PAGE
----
Newspaper Page Text
THURSDAY. NOV. 24. 1881.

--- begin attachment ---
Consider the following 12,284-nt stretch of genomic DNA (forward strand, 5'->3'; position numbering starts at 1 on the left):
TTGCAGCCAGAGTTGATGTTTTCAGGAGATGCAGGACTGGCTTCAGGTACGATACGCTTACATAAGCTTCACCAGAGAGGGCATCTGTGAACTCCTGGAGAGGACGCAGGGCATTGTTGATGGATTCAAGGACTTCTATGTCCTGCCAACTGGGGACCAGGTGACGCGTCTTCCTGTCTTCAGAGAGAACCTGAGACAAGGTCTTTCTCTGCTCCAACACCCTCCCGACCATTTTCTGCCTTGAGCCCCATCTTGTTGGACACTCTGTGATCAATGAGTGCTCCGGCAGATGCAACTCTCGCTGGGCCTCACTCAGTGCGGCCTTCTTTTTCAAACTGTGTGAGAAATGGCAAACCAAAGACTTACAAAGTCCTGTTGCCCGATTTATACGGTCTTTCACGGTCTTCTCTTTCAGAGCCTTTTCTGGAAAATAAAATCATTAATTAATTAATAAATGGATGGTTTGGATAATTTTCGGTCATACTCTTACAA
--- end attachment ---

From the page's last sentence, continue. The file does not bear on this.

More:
Republican County Coninilllce. Chairman Jas. H. Hagerty, P.Idg way. Benezette Jacob English. Benzinger Joseph Corbe. Fox J. J. Taylor. Highland E. Hovencamp. Hortou V. P. Eggleston. Jay J. W. Brown. Jones O. M. Montgomery. Millstone V. A. Irwin. Rldgway Township Peter Gulnnck. Rldgway Borough J. M. Schraru. St. Mary's Boro. W. C. Spafford. Bprlng Creek O. T. Minor. Give thanks to-day. Big flood In the Clarion last week. George Wilcox, the man who planted the first tree in the Court years ago and which now stands In its northwest corner, was In town on Tuesday. He Is now and has been for ten months a resident of Fox town ship. Mrs. Fry, on eloping from Union ville, Ohio, left a note kindly advis ing her husband to get a divorce Im mediately and marry a certain frugal and industrious widow of the neigh borhood, who would, as she expressed it, "be good to the seven small Fry." Charles Reynolds, . conductor of the gravel train on the P. & E. R, R., was thrown from the bumper of one of the cars at Irvinetou,Thursday moru iug, and rolled along the truck by three cars which passed over him, Singular as it may appear he escaped without serpous injury. Clayton, N. Y., November 21. Frunk Cuppernul, keeper of the Hub house, his wile, two small children and Chus. Wilson, keeper of the. Cliff house, and his wife and two small children, were drowned in Eel bay ou Saturday morning while going to Ganaoque in a small boat. The bodies of Mr. Cuppernul, a boy, and a child of Mr. Wilson have boon recovered. George Jackson, who boards witli a Mrs. Elberly, in New Castle, the other evening paid his landlady his boavd bill, after which, feeling so good on account of his payment, threw his unns around the lady and kissed her. He wns arrested the next morning charged with assault. His fine and costs amounted to $7.60. The coroner's Jury in the case of Mrs. Margaret Sullivan, of Lock Haven, who was found on Saturday lying at the foot of the stairs at her house suffering from injuries that re sulted in her dwilh, rendered a ver diet to-night that deceased came to her death by means of some blunt in strument in l lie, I. ami of her husband Eugo'.ie Sullivan. The accu;d is in Jail :md will have a hearing to-morrow (23d inst.) The fifteenth Annual session of the Elk County Teachers' Institute will be held in the Court House, Rldgway. Pa., commencing on Mon day, January 2d, 183:2, at 3 o'clock, P. M., and closing on Friday, January Gth at noon. Col. L. F. Copeland, South Bend, Indiana; Prof. J. A. Cooper, principal of theEdlnboro Normal School, Edin boro, Pa.; Miss Belle Mot'lintock, Meadville, Pa.; and Miss Laura Kel ler, Lock Haven, Pa., are the Lectur ers and Instructors. A housekeeper who uses milk in stead of soap in washing dishes, says the method is fur superior to any other. She says: "Fill a dish pan full of hot water and a cup of milk. It soflecns the hardest water, gives the dishes a clear, bright look, and pre serves the hands from the rough skin Of chapping which comes from using soap. It cleans the greusiest dishes without leaving the water covered with scum." Rev. R. Crittenden, Missionary of The American Sunday School Union for northern Pennsylvania, will preach next Sunday morning at the school bouse. As Mr. Crittenden labors in the interest of all denomi nations without distinction, it is hoped that as many as can will hear him. All who do may feel assured that they will he encouraged in thi work of Bible School instruction in which all christian people are now more deeply interested than ever. Many young men of this city Mere acquainted with J. J. Barnbart! of Duke Center, a business man of considerable prominence who left that village not long since under myster ious circumstances. A telegram has been received froiiijoflieial sources in Fort Wayne, Ind., which conveys the melancholy tidings of the deatii by shooting by his own hand which oc curred last Friday. The act was committed Wednesday. The deceased was thought to be somewhat insHiie whou he left Duke Center live months ago. Bradford Star. St. Paul, Minn., November 19. A special to the Olobe from Durrand, Wis., gives the particulars of the lynching of Ed. Williams, one of the murderers of the Coleman brothers. He was caught in Hall county, Neb., last Saturday and conveyed to Dur aud, where he arriyed yesterday. In court this afternoon he pleuded not guilty to the charge of murder. The court room was crowded and several men were outside. Williams had scarcely entered his plea and asked for time to procure witnesses when a noose was thrown over his Deck. Those inside the court room shoved him to a window, while those outside pulled the jope and he was dragged some forty rods to a tree and hanged until he was dead. Personalties. Miss Laura Keller is a popular elocutionist. Prof. Cooper is one of the ablest educators in the State. P. T. Meenan, has returned to Benezette township. Miss Belle McClintock is a star in her profession singing. Thomas F. Wentworth, of New York, is lu town this week. Col. Ames, of St. Marys, is in at tendance on court this week as usual, Ex-County Commission John Barr, of Medix's Run, we noticed was on our Btreets Tuesday. Judges Chas. Luhr, and Geo. Ed. Wels, of St. Marys, were in atten dance on court this week. O. F. Bedell, of Snow Shoe, who has been on an engineer corps at that place as levelman, is at present in Rldgway. Col. Copeland is styled the "Prince of Orators.1' He will lecture on "Snobs and Snobbery," and "The Mistakes of Bob." Charles A. Kellogg, of Jay town ship, is serving on the Grand Jury this week, being, the only one from Jay township. Mrs. Susan Fuller, of Edinhoro, (our mother-in-law), arrived on Mon day last and will sojourn with us dur ing the winter campaign. Jacob F. English, of Benezette, who is a member of the Republican couuty committee, made his appear ance here this week, having been drawn on the Grand Jury. Judge Julius Jones, of Benezette, occupies the bench this week for the last time. And in retiring from the position he has for five years filled so acceptably, he carries with him the warm wishes of his many friends for his continued success in every under taking. "Digestion" was the subject on which our fellow townsman Dr. C. R. Earley, spoke last Monday evening in the Court House. The audience were very attentive to the Doctor's discus sion of a subject with he is very fa miliar and which he bandied in a highly satisfactory and instructive manner. MARRIED. Nelson MuEwejj. At Kane, Pa., Nov. ltith, lbbl, by the Rev. S. M. Clark. Albert S. Nelson to Hannah H. McEwkn, all of Kane, Pa. The New York Store is still do ing a driving business in Ridgway. A new lot of scrap pictures re ceived on Monday last ut this ollice. Call and see them. The Public are cordially invited to "trip the light Fantastic" at Hyde's Opera Hou-e thanksgiving' night to the musio of Gage's Orchestra of Warren Pa. The best music in Western Pennsylvania. Ymir attention is called to the ad verlisemints of the New York Store. The Pittsburg Chronicle asks: "How are we ever going to get mat ter straight in this State, in a political sense, if, when a man like Secretary Quay says he is in favor of this or that man for this and that office, some body rises up and asserts Secretary Quay has bowled out another candi date'.'" Woiilvkk Heakd oi-xjikLike? Ex-She rsff Read, of Lawrence town ship, distributed a half bushel of Hambo apples among our citizens on election day, which he affirmed was the second crop. They were good size and fully matured, the seed being quite black. The first crop was taken off the tree on the 1st day of last August, and it budded, bloomed and bore fruit the second time. Clearfield Republican, The Tenth Census. Of the United States is now practi cally finished, and the final figures were given in dispatches last Satur day. It is regarded as being the most accurate und complete ever taken in this country. The total population of the United States is 50,165,783, an in crease since 1870 of 30 per cent. With the exception of obtaining statistics of ship building, the quarrying industry, the production of petroleum, and the resources of Alaska, the field work of the 10th census is practically finished. The disbursements for the census thus far have been $3,800,000. Con gress will be asked to appropriate $540,000 additional, including $330, 000 for the payment of the volunteer clerical force. Temperance Meeting. The first of a series of temperance lectures wasdelivered to a good audi ence in the M. E. church last Sunday evening by Maj. E. T. Seott, and the second on Tuesday evening the 22d Inst., to be followed every evening of this week. Major Scott has been in the work for several years. He has had great success wherever he has been. We clip the following from the Williumsport Star; We see by the Philadelphia Ledger and other papers of that city, that the Liucolns are having large audiences and doing a!grand, good work. Those with us, who heard them sing at the convention at Harrisburg, will not soon forget their sweet voices. Maj E. T. Seott is with them, as their regular speaker and assistant. The Philadelphia Inquirer speaks highly of the Major. Mr. Scott is an earnest worker; ho is eloquent, forcible and convincing, as a speaker. He never indulges in preliminaries, but at once plunges into his subject temperance and holds his auditors with a tight grip until the end, He Is eminently successful in winning converts. With apledge-rool of nearly one hundred thousand the Major may greatly feel proud of his work. BUSINESS LOOALS. Our Men Who Advertise. Give Them Your Patronage. Felt boots on purpose for cold weather selling at the New Yohk Store at $1.60 a pair. A large stock of overcoats,, all styles, will be sold at 25 per cent, less than can be bought anywhere else in Elk county. As we are expecting a light winter these goods must be sold. Don't miss this chauco. Come and buy your overcoats at the New York Store. A big line of clothing for men, boys, and youth, will be sold at aston ishingly low prices at the New York Store, post-office block, Ridgway, Pa. Just received a new stock of lum bermen's rubbers, going fast at $1.40 a pair at the New York Store. The best driving boots, four soles, full stock sold at $3.00 a pair at the New York Store. o For the benefit of the holidays goods will be sold at a reduced price at the New York Store. o Lumbermen's Flannel, selling fast ar 45 cents a yard at the New York Store. Grey, Navy Blue, Bottle Green, and Brown Flannel tluitimjn ut p, & K's Grand Central. o Four-fourths, five-fourths, six fourths, and ten fourths Bleached Muslin at the Obasu Cicxtkal, P. & K's. Ladies' Misses', and Children's Cashmere Hose at the Gkaxu Cen tral, Powell & Kime's.-Main Street. Cardinal, Wine, Navy Blue, Bronze Green, Brown and Black Satin at the Grand Central. o Another invoice of Overcoats at the Grand Central. P, & K. o- That Clothing Department at the Grand Central, P. & K's is simply immense. Anything you may want in that line you can find there. Boy's overcoats Just P. & K's Grand Central. reeelved at o- Carpet Warp and Cotton Batting at the Grand Central, P. & K. o Flour. Feed, Meal, Bran, Pork, Salt and Manilla Pope always in stock at the Grand Central. Potatoes at the Grand Central, P. & K's for the small price of $1.20 per bushel. o The Grand Central can't be beat on Dress Goods. Another in voice this week. 40 Barrels choice Lake Salt, $2 a barrel 200 sacks choice Dairy Salt, large sacks 7cents at Morgester's. Fresh eoflee Rio, Java, and Ar buckle's at Morgester's. Prunes, English Currants, figs, Lemons, Oranges, and Raisins, all fresh, choice goods, just received at Morgester's. o Largest stock of Choice Confec tionery and Toys in town at Morges ter's. o Choice California Apricots, " Peaches, " Green Peas in cans, " Lima Beans in cans. Gold Medal Tomatoes, none better in mar ket only 14 cents a can. Winslow's Green Corn, Silver Brand Sugar Corn at Morgester's. Go to Morgester's for Almore's Mince Meat best Brand. 30 setts New Glassware from CO cents to 85 cents per sett at Morges ter's. 1 crate new Ironstone Cbinaware at Morgester's. Thanksgiving Ball. Come one and all, ut Maginnis' Hall. Ridgway, Elk Co., Pa., on Thursday evening Nov, 24, 1881. The public is cordially invited to attend. Music by Miller's Quadrille Band. Tickets 50 cents. By order of com mittee. The Philadelphia Weekly Press. By a favorable arrangement with the publishers of The J'rtss wc are en abled to send The J'hiudclthid Week ly Press and The Advocate for one year for $2.50, all postage paid. A Wise Dcnuoii. "Deacon Wilder. I want you to tell me how you kept yourself and family well the past season when all the rest of us have been sick so much, aud have bad the doctors visiting us so often." "Bro. Taylor, the answer is very easy. I used Hop Bitters in time; kept my family well and saved the doctor bills. Three dollars' worth of it kept us well aud able to work all the time. I'll warrant it has cost you and the neighbors one to two hundred dollars apiece to keep sick the same time." "Deacon, I'll use your medi cine here after." A. Swartz Ross, Merchant Tailor, sign of the red front, Malu street, Ridgway, Pa., has on hand a large stock of gents' furnishing goods in connection with his tailoring estab lishment. He has a large stock of samples for winter suitings. Orders promptly filled and all work guaran teed to give satisfaction. Never without a bottle of that pure, mild, Compound, Peruna; take it with first symptom. The City of St. Paul, a first-class, large new design, wood cook stove, take a look at it before purchasing a stove. W. S. Sekvk'E, Ag't. l'cnnsjrlTaula Notes. Diphtheria is very bad in Clear field county. . Hailetown is now rid of smallpox and scarlet fever. All the rooms In the Norristown Insane hospital are filled. There are over one hundred cases of smallpox at Plttston. There were six deaths from small pox in Allegheny last week. It is reported a white deer was shot near McKeesport last week. The mules in some of the coal mines of the state are troubled with the new horse disease, "pinkeye." More freight passed over the Penn sylvania road In October than in any other one month in its history. A large fly wheel was made re cently in Norristown for the Coates ville rolling mill- It weighed 3,000 pounds. George Henderson lost a leg on the Reading railroad, near Potts ville, on Friday, while stealing a ride. The Lancaster Intelligencer as serts that some of the members of the fire department in that city are incen diaries. Corn husks are selling in Phila delphia at $00 per ton. The demand comes from manufacturers of husk mattresses. George DeHart, a Berks county farmer, has four hundred turkeys ready for that Thanksgiving and Christmas slaughter. Forest county is now overrun with Guinea fowl, which in the dry weather of the past summer were hatched and lived. As soon as the Insurance claims are adjusted the trustees of Swarth more college say they will be iu a po sition to rebuild the college. Judge Pershing of Schuylkill couuty, refused a charter to the Mu tual Union association of Pennsyl vania for unmarried persons. The Philadelphia couuty medical society has decided that henceforth women practitioners may be eligible to membership under its rules. David Eby, of Hamilton town ship, Franklin county,' raised BOO bushels of white potatoes on lour aud one-quarter acres of ground. Oleomargarine under the disguise of "best Chester county print butter" is liudiug its way into some of the first-class houses of Philadelphia. The Phoenix iron company has made a general advance ot wages, averaging about ten per cent. Its em ployees are consequently greatly eluied. A boy named Lamer, living in FianKliu county, had his eye knocked out by his teacher thniwing a stick ul him when he was inlsbehaviug iu school, i Reports show that wild pigeons are more abundant tins tall than they have been tor many years, aud llocks containing more than three hundred have Ueeii noticed iu some localities. The Berks county agricultural society is tne most piosperous and suc eesslul organization oi the kind in tins slate. Its expenses are kept within hound- aud a rigid accounta bility is exacted of all its otlicers. Very considerable " numbers of farmers, who lett this state to go to Aliebigan years ago, and who sullered greatly iu the lorest fires there, are leturiiiug to Pennsylvania impover ished, to find shelter among their tunnel' trienUs. Orris Hall, of Warren, Pa., a pioneer or mat region, and an exten sive lumberman, pruuut.ent in busi ness circles, died on Thursday, Nov. 10, aged 77 years. He poosessetb weaita aud lnlluence. He leaves a wile and large family of children. The remnants of the Philadel phia centennial exhibition have been sola ut auction. The great organ which coot 0,000 went for tfo.uuo, aud it Is to be removed to a Boston fair building. Tlie largest mirror iu the world, eleven by eighteen feet, iu one plate, originally costing 5,uoo, was oouglit by u saloon keeper for $'juo. The Clearfield Republican says; The buckwheat crop of Pennsylvania, it is generally conceded by this time, is u failure, aud the price of the flour iu this vicinity will bear us out In this statement. Very little flour can be had in this market. Five dollars per hundred has been paid. The ex treme heat coming ut a lime when the grain was sown and should have taking root, destroyed the plant in all but highly favored localities. Buck wheat cakes are luxuries, and are hard to find on the bills of lure at our hotels and boarding-houses. Iu this connection a Washington City ex change thus lifts up its voice aud weeps: "The last news from Penn sylvania takes the cake. The buck wheat crop is reported to be a com plete failure. Willi the tobacco, corn, apples and buckwheat crops goue back ou us, making whisky, cider and breakfast cakes beyond the reach of any but the wealthy, we seem to have a hard Winter before us." The Spirit of lierka in spite of the threat of speculutives insurance men lliut they will Injure that paper in its business for opposing the disgraceful barter lu human lives, keeps right on iu its opposition, and will be still on deck when some of its opponents are in the penitentiary. .a New York, November 21. Patrick Monaghan, foreman of a blast ing gang on East Seventy-third street between Second aud Third avenues, iu hanging a number of dynamite I'harges out to dry this afternoon caused an explosion which shook the entire neighborhood and shivered doors and windows in fifty-five houses. The flying glass aud falling bricks in jured thee persons, Mary Tour, Nellie McGorley and Miss Schweller. Monaghan was arrested. The Norristown Herald: "When a man 80 years old died in either Lancaster, Lebanon, Berks or Dauphin eountles without having from $50,000 to $100,000 speculative Insurance on his life, it is regarded as a very extra ordinary thing indeed, andthe citizens think the graveyard insurance com panies must be losing their hold." The Royal beauties of Europe owe much of their personal attractiveness to the Influence of Ayer'g Hair Vigor, which keeps the hair fresh and bright. Measuring Dressed Lumber. A planing mill owner recently sub mitted the following to the North western Lumberman: Flense stale through the columns of your valuable Journal tlie rule or customary ways of measuring lloorlim, and celling as It goes to the pinner. Nuinely, If a board 1b bI Inches wide and twelve feet long, would It be measured as having six feet of contents -hen It comes from the maehlne? Again: Ii a board be twelve feet long and six inches wide as sawed, but so crooked upon its edges that an Inch In the width must he lost In dressing, would It be measured us six feet, or as but ttve when dressed? In other words, will you give us the customary rules for measuring dressed and matched colling and flooring? To which that journal replied: Lumber passing through the machine is measured as though in the rough. A six-inch strip of course loses in its width by dressing but it is customary to call it a six-inch strip still when computing it for measurment and sale. Before the days of machine dressing, a purchaser bought his lumber iu the rough and handed it over to his car penter to prepare for laying on the floor. He did not ask the manufac turer to sell it to him for what it would absolutely measure when dressed, neither did he expect the carpenter to pay for the decrease caused by dressing. This was a loss which was as much a contingent necessity as was the loss of ends or widths in boards which must needs be cut to fill a cer tain place in the work. It was a loss which was figured for in the estimated cost of the material needed for the building. The introduction of ma chinery did not shift the responsibil ity of this loss; It simply provided for doing more cheaply and efficient the labor which had hitherto been done by hand. The loss remained the same, aud upon the same party. Hence no change in the custom of measuring took place on the introduction of ma chine dressing. The second proposition of our cor respondent, however, introduces a differeut element. If a board is crooked, it must be measured straight, if entitled to measurement in the grade for which it was intended. Usually crooked lumber loses iu grade, but if passed, can be measured only for what it will make. If it is a wedge strip, It is to be measured at its narrow end, for it can only make so wide a piece of flooring as can be manufactured with parallel lines. If it is crooked so that an inch is lost iu making it straight, the loss falls ou the manufacturer at the saw mill, not upon the planing mill, and only to the reasonable extent of ordinary loss in dressing upon the purchaser of the planed lumber. Such a strip as our correspondent describes should be measured at five inches in the rough, and would be considered as a piece of five inch flooring when matched aud dressed. This rule holds good iu all markets of which we have knowledge. Some People "Never Drink." On the sleeper of an L. F., and W. train recently, a traveler noticed an old, white-bearded gentlenan trying to get in a linen duster. The young and spry traveler rushed to his assisaance and in helping him with his garment noticed a good-sized whiskey flask protruding from one of the inside pockets of his coat. Being of a wagish nature, he appropriated the bottle, got the coat on uhe stranger, and then pulling out a flask, said: "Will you tnke a drink?- The old man did not recognize the bottle, aud, drrwing himself up, re marked, rather severely: "No, sir; I never drink." "It wont hurt you,'' insisted the wag. "It's the best.'' "Young man," said ths old gentle man, intended for all iu the ear to hear, "if you persist in drinking whisky you will be a ruined man at forty. It is the curse of the land. When I was a boy my mother died and the last thing she did was to call me to her bedside aud say: 'John, swear to me that you will never touch a drop of liquor.'' Here the old man clasped his hand on his side pocket, found it empty, and recognized the bottle in the hands of the other, heeontinued: "Except, my dear boy, an occasional snifter while traveling." And reaching for the flask he pressed it to his lips, amid a howl of laughter which shook the whole car. "Suppose." says that keen but somewhat panicky observer Rigolo, lu the New York San, "that the public feeling of uneasiness were to become reflected in the bank statement by a large decrease iu the deposits, what would become of the sanguine Wall St. speculators? The long and increasing list of commercial failures forbode-s nothing good, andthe gossip of busi dess circles is that moro collapses are inevitable. Indications of this kink should certainly not be disregarded, however prosperous the country may appear to be." George Law, who died a million aire on Friday, began life in Troy, N. Y , without a friend iu the world. One day, while passing along River street, a hod-carrier who was carrying bricks for the masons on an unfin ished building, fell from, the ladder and broke his leg. Young Law stepped up to the foreman aud said, "Can I have that man's place?" "Did you ever carry a hod?" asked the fore man. "No." "You will break your leg, and perhaps your neck." "I will run the risk," said George Law. and from this beginning he became one of tbe wealthiest builders in the United States, always "running risks," but Tor many years everything he touched turned to gold. How can a single dose of Ayer's Puis cure headache? By removing obstructions from the system relieving the stomach, and giving healthy action to the digestive apparatus. PLANTS AND SEEDS. EVERYBODY.' Our Catalogue of choice SEEDS and PLANTS contain the "BEST and CHEAPEST," and our BOOK OF FLOWERS gives prices and descriptions of Designs, Baskets and Loose Cut Flowers for any occasion, Sent free on application. Harry Chaapcl, Seedsman Florist, Williamsport, Pa. HENRY A. PARSONS, Jr., ACT . NO. 4!) FIFTH AVENUE. , , , To Impart a PRACTICAL TlMslNESS EDUCATION has. for many years nnd with great success, been the aim of Duffs College. . The faithful student has here facilities for such a training as will qualify hiin for an Im mediate entrance upon practical duties In any sphere of life. For circulars, address V. DITKK SON, PITT.SBUOH, PA. .... , B-DCKK'S HOOKKKKPINO, published by Harper Bros., printed in colors, inn pages. The largest work on the sclenre published. A work for bankers, railroads, business men aud practical accounts. Price J3.00. Business Cards. ' GEcTArRATHBU! ATTORNEY-AT-LAW. Main street, Ridgway, Elk Co., Pa Particular attention given to the examination of titles, also to patents and patent cases. HALL aTlWCAUI-EY ATTORNEY-AT-LAW. Office lu new brick building, Main street, Ridgway, Elk Co., Pa. v32t J. S. BARDWELL, PHYSICIAN AUD SURGEON Over twenty-five years practice. Oflicc on Main Street, Ridgway, Pa., opposite the Bogert House. Office hours from 1 to 2 aud 7 to 8, P. M. W. L. WILLIAMS. Late of Strattanville), Physician and Surgeon, Ridgwav, l'a. Office in Hall's Brick Building (up-stairs)-Refercnces J. 1). Smith, H. L. Young, R. Rulofson, Strattanville; Major John Kitley, . V. Green land, Claricn. lias practiced his profession sccessfully for more than ten years. G. G. MESSENGER. DRUGGIST & PARMACEUTIST, N. W. corner of Main and Mill streets. Ridgway, Pa., firH assortment of care fully selected Foreign and Domestic Drugs. Prescriptions carefully dis pensed at all hours, day or night. vln3y HYDE HOUSE. W. H. SCHRAM, Proprietor, Ridgway, Elk county, Pa. Thankful for the patronage hereto fore so liberally bestowed upon him, the new proprietor hopes, by paying strict attention to the comfort and con venience of guests, to merit a continu ance of the same. oct JO'09 APPLETO K'SAMERICAN CYCLO PAEDIA. This admirable work is now com plettin l-ivoL. EacLvr-iu'Jiecouttdns&tiO paces. It ri.s.kw-a i k-te and well selected liiriry. : v.o cue can afford :. i: w . ". "-. " would keep well :T.UrzLi-L in ch:h. j ?.'.. :r. .i-.tir. . : " m e.egatut half TuT-Rfv. u'.ars addr-ss, W. H. Tf.'.r. :'.i. i r. . .".'.e. Chit. Co., N. Y.. vvii-. ixt-ri uuly appointed acvr.t for Kls cousty ty C. K- Judson, general ajc-Lt. DRESSMAKING. Mrs. F. Pollman havinir moved into the house of Jas. Peufield near the Catholic church wishes to inform the citizens of Ridgway and vicinity that she is prepared to do in a neat and satisfactory manner all kinds of plain sewing aud dressmaking, at reasonable prices. All persons having work fin this line are respectfully invited to give her a call. nl5ni3 GET THE BEST ! tEAD ALL OTHERS 1 Every Style & Price. Guaranteed Unetjiialetl FOE OPERATION. ECOMoraav. DURABILITY and WORKMANSHIP. Improvements ani Conveniences founi !? bo others. Always Reliable. POPULAR EVERYWHERE. For Sale In Every City and Town in t&o United States. MRS. E. CBAYST0X. In returning thanks for past favors respectfully begs to inform her friends and the public generally tiiat she has Just returned from New York where she purchased a large stock of Milli nery and fancy goods of the latest styles, also a nice selection of ladies' Skirts, Plain and Fancy hosiery, Ladies' aud Cblldrens' Parasols, Hair goods, fancy Chinaware, &c, which she intends to sell as cheap as the cheapest. Particular attention given to trimming and in a style that cannot be surpassed in this section. All are invited to call aud inspect her goods before purchasing elsewhere. ulOmj I LECTURE TO YOUNG MEN. On the Loss of A IECTCRE ON THE NATCKE, TREATMENT, AND RADICAL Clire of Seminal Weakness, or Spermatorrhoea induced by Self-Abuse, Involuntary Emissions, lnipoteney, Nervous De bility, and Impediment to Marriage generally; Consumption, Epilepsy, aud Fits; Mental and Physical In capacity, &c By ROBERT J. CUL VERWELL, M. D., author of the "Green Book,"&c. The world-renowned author, in this admirable Lccture,clearly proves from, his own experience that the wilful consequences of Self-Abuse may be effectually removed without dangerous surgical operations, bougies, instru ments, rings, or cordials; pointing out a mode of cure at once certain and ef fectual, by which every sufferer, no matter what his condition may be, may cure himself cheaply, privately and radically. 8Sf This Lecture will prove a boon to thousands and thousands. Sent, under seal, in a plain envel ope, to one address, on receipt of six cents or two postage stamps. Address. The C U L VER WELL MEDICAL Co. 41 Ann St.. New York, N. Y.; Post ollice Box, 4ut). Folding cribs, cradles, bedsteads Mattresses, &c, at Bowers'. PENNSYLVANIA KAIL HOAD Philadelphia & Erie R. R- Div. WINTER TIME TABLE. fn and after MONDAY. Oct. 31. J ISM, the trains on the Phlladel phia & Erie Railroad Division will run as follows: WESTWARD. Niagara Ex. leaves Phila."....8 00 a. m. " " " Renovo..5 45 p. m. " " " Driftwood? 00 " " " " Emporium? 50 " " " " St.Marvs..8 40 " " Jtidgway.,9 09 " " arr. Kane. . ..10 05 " ERIE mail leaves PhiUi 11 65 p. m " Renovo...-ll 05 a. m. " " Driftwood. 12 15 p.m. " " Emporium. 1 30 p. m. St. Mary's.. 20 p. m. " " Ridgway.... 2 36 p-m. " " Kane 3 50 p. m. " arr. at Erie 7 45 p. m. EASTWARD. Day Express leaves Kane ... 6 00 am. " " Ridgway 6 56 am. St. Marys 7 17 " " " " Emporium8 10 " " " " Driftwood 8 57 " " " " Renovo . . 10 05 ' " " arr. atPhila. ... 7 05pm. ERIE mail leaves Erie 11 35 a. m. " " Kane 4 10 p. m. " Ridgway... .5 17 p.m. ' " St. Mary's..5 50 p. m. " ' Emporium. 6 55 p. m. " " Driftwood..7 42 p.m. " " Renovo 9 00 p. m. "" arr. atPhila 7 00 a.m. J Erie Mail and Niagara Express connect with Low Grade Division; Erie .Mail west and Day Express con nect with B. N. Y. A p. R. l. ROBERT NEILSON, General Sup't. U nut ii ro 'b greatest remcily. Dr. Uartuian Iirescrlbeil it to 40.000 Daticnts. all cf whom recovered or worn hiurh Improved. If fiBSES-J rciiuriA can uo iuki'u nyeery .lu uie Tounpr, the mlddla-Bired, tnfl old. tho tjbe and llio mother. H!k'Ba&SSU(9KS2n I'euuxa nlways nsru'S nlu tl.o ii uicut. Itrlia!ies the system of nil Irs lwpuritlai, tones tlio stmnai'h, regulates the lieart. un ioe.ks Hie ge-rctlinsOL the liver. Blrenfftheiis Uioiiui-vesniidliiviKorr.tnathebrnin. iznrt blood, and to the weary and tired from the tuns anil en. . ui mo u:ivic mvi'3 Bwcpiinm riiurx giiculd bu UikcuTy cvoeyUoUy bo- I rorj caeii mom, vnen Well, to prevent slek ucfs; whensloK, to cur a fiooonin lmp:itd lur aiao ltwlll not euro or holp. RHRmSI 1'JKLKA. Is eolliiJOliodof all vcrc table mure oleutiit eaeh ouo a Kreut remedy In Itself. Seoiianiplilet. BiilKMa8!aJ It Is nleasantto tiio Iul.c. uiitTiuTitfiitTiH Stomach to dteest anv firtlclaiif fond. aLi4'nfcal lor a book which will enable yon to treaTf-i yuitieu. KUlllV.il D. 11. llAHLHAn (I CO., Osuoit.t, Ohio, Alw.iyarcu'uUU) tlie bowel mo neivio organs wun N EW LIVERY STAPLE IN RIDGWAY . DAN ISCRIBNER WISHES TO inform the citizens of Ridgway and the public generally, that he has started a Livery Stable and will keep GOOD STOCK, GOOD CARRIAGES and Buggies to let upon the most reasonabie terms. We&lHe will also do job teaming. Stable on Elk street. All orders left at the Post Office will receive prompt attention. Aus20187Ul